The video advises citizens to stay indoors and wash off any radioactive dust or ash. It opens on a computer-generated street, devoid of life. Damaged skyscrapers can be seen in the background.
Looking into the camera, a spokesperson says: “So there’s been a nuclear attack. Don’t ask me how or why. Just know that the big one has hit. So, what do we do?”
It turns out that not many New Yorkers are prepared to answer that question, according to the results of a global strategy group survey taken last year.
Only 12% of those polled said they were prepared in the event of a radiological incident, such as a dirty bomb, while 77% indicated they were not prepared.
According to a NewsNation/Decision Desk HQ survey from March, more than 80% of respondents said they had at least some level of concern about a nuclear attack in the next decade.
That response stood out among other natural disasters and emergency events, such as power outages, hurricanes and active-shooter situations.
The responses also inspired NYC Emergency Management to create the PSA with some simple, well-established best practices in the event of a nuclear attack.
The PSA offers only three short bits of advice:
- “Step One: Get inside. Fast.”
- “Step Two: Stay inside.”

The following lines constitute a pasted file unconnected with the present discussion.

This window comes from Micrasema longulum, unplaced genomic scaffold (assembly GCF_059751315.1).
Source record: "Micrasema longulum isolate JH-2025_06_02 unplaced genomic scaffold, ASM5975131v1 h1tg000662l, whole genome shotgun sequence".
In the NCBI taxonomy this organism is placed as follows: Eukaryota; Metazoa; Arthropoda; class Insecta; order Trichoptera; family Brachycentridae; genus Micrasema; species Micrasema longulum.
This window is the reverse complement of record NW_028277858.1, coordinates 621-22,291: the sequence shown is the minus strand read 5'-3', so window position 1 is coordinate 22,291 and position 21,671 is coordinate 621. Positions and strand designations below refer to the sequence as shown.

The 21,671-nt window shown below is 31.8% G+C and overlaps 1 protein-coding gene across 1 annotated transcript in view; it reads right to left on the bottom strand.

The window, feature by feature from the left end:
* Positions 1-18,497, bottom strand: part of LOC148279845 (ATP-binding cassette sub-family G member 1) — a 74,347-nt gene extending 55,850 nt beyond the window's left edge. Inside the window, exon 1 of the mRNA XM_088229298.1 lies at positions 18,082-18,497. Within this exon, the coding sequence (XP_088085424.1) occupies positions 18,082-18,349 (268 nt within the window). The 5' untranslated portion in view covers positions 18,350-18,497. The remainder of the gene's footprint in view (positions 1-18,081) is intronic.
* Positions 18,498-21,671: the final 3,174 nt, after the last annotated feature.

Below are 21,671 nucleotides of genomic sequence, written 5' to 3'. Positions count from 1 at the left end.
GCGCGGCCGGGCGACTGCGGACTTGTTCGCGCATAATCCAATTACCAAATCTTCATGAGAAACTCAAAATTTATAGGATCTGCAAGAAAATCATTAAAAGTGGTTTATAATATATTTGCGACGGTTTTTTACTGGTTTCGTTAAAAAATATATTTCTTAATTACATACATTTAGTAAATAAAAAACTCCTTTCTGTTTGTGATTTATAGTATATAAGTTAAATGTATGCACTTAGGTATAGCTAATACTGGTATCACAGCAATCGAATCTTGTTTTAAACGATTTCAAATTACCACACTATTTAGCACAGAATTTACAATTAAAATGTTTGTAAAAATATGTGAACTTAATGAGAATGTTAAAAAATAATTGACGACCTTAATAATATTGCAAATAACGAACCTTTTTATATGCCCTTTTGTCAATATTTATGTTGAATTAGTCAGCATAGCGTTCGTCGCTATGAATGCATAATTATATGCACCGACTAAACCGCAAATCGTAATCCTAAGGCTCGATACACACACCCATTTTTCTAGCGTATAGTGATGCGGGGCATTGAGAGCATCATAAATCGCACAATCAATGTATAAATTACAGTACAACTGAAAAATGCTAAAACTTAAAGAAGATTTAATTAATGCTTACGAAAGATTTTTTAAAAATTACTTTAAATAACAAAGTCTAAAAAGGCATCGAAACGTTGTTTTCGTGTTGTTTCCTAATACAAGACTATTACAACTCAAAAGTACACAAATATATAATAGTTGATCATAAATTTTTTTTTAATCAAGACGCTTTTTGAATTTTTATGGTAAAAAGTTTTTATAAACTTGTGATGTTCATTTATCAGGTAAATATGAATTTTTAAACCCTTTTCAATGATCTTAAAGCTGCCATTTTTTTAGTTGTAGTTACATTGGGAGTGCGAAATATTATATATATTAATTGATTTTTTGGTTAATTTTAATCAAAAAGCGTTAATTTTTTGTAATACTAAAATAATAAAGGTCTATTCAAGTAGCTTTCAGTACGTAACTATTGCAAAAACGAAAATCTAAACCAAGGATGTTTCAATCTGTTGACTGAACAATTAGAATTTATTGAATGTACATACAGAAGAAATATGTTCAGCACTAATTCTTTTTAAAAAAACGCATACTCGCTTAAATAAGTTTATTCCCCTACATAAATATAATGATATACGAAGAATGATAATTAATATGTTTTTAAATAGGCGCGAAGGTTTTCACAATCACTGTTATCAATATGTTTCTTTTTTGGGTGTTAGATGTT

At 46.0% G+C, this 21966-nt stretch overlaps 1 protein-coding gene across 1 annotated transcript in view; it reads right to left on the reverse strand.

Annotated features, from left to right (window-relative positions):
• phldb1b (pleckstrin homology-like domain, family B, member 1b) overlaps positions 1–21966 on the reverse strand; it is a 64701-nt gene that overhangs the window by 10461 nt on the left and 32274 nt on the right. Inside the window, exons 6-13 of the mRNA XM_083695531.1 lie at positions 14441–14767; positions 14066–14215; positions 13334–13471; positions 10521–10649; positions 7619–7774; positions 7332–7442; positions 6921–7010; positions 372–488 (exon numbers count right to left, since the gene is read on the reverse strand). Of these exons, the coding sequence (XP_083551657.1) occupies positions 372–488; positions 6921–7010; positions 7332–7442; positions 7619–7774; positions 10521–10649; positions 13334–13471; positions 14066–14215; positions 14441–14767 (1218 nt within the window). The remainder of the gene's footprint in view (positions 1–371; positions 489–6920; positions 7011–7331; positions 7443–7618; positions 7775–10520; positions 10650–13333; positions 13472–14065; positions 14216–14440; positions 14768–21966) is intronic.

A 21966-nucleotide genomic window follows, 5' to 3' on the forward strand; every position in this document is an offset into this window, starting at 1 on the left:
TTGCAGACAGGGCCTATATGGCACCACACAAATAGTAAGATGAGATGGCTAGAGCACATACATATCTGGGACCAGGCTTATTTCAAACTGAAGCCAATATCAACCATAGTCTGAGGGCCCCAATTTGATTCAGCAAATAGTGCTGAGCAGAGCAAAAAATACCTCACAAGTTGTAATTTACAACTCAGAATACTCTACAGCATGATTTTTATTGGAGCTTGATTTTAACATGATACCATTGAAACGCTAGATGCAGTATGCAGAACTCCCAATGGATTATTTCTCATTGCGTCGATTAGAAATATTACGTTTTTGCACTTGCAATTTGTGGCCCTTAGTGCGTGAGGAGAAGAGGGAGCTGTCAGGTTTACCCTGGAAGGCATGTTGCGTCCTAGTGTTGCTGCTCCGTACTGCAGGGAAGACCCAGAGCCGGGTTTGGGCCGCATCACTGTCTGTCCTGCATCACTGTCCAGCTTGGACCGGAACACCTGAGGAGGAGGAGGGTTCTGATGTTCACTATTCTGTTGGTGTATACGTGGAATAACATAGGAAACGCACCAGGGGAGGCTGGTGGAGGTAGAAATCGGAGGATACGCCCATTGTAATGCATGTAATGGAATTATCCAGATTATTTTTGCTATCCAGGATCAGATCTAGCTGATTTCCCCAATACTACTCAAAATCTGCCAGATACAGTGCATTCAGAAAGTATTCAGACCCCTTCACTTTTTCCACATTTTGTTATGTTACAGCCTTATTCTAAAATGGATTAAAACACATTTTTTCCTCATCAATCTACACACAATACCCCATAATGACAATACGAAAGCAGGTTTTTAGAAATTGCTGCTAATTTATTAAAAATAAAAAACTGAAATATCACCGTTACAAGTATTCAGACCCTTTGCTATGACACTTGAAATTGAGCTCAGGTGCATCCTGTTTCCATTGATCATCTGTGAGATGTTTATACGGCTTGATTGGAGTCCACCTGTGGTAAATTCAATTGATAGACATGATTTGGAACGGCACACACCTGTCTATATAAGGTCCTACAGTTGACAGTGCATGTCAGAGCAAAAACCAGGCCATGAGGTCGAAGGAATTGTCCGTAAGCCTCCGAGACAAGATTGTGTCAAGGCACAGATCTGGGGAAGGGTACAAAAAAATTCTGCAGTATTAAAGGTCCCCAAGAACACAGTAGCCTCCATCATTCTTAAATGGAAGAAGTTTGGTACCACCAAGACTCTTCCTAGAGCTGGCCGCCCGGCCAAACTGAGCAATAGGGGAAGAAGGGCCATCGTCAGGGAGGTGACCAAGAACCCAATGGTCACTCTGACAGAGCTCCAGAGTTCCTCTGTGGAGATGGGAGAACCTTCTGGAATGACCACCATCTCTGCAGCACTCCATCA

- “Step Three: Stay tuned.”
The PSA is designed to limit unnecessary casualties and assist first responders.
But now many New Yorkers are left asking, “Why now?”
Christina Farrell, the city’s emergency management deputy commissioner, said the video isn’t tied to any specific threats. She said it’s about raising awareness of something to which most people haven’t given much thought.
New York’s PSA is believed to be just the second modern effort to prepare the American public for a nuclear disaster.
The first was in Ventura County, California, and was spearheaded by Dr. Robert Levin, the county’s public health officer.
The county published an 18-page nuclear safety guide with the Centers for Disease Control and Prevention and Federal Emergency Management Agency, and held a press conference and four town hall meetings.
It also released three educational videos, offering instructions on “what if terrorists set off a nuclear explosion?”
Dr. Levin says Ventura County’s nuclear safety guide was met with resistance from government officials.
“They immediately get a little bit tense,” he said. “And even though there may be a concern or a threat, no matter how distant, they feel like you’re going to panic everyone by doing this. People are going to ask, What do you know that we don’t know?”
Levin has been lobbying to designate a time each year for nuclear preparedness, arguing we prepare for almost every other disaster and simple advice could save tens or hundreds of thousands of lives.
“People forget. As much as ‘get inside, stay inside, and stay tuned’ is memorable and easy, people don’t hear it,” he said. “Any place can do this and should do this, because this is a reality of our world.”
The Associated Press contributed to this report.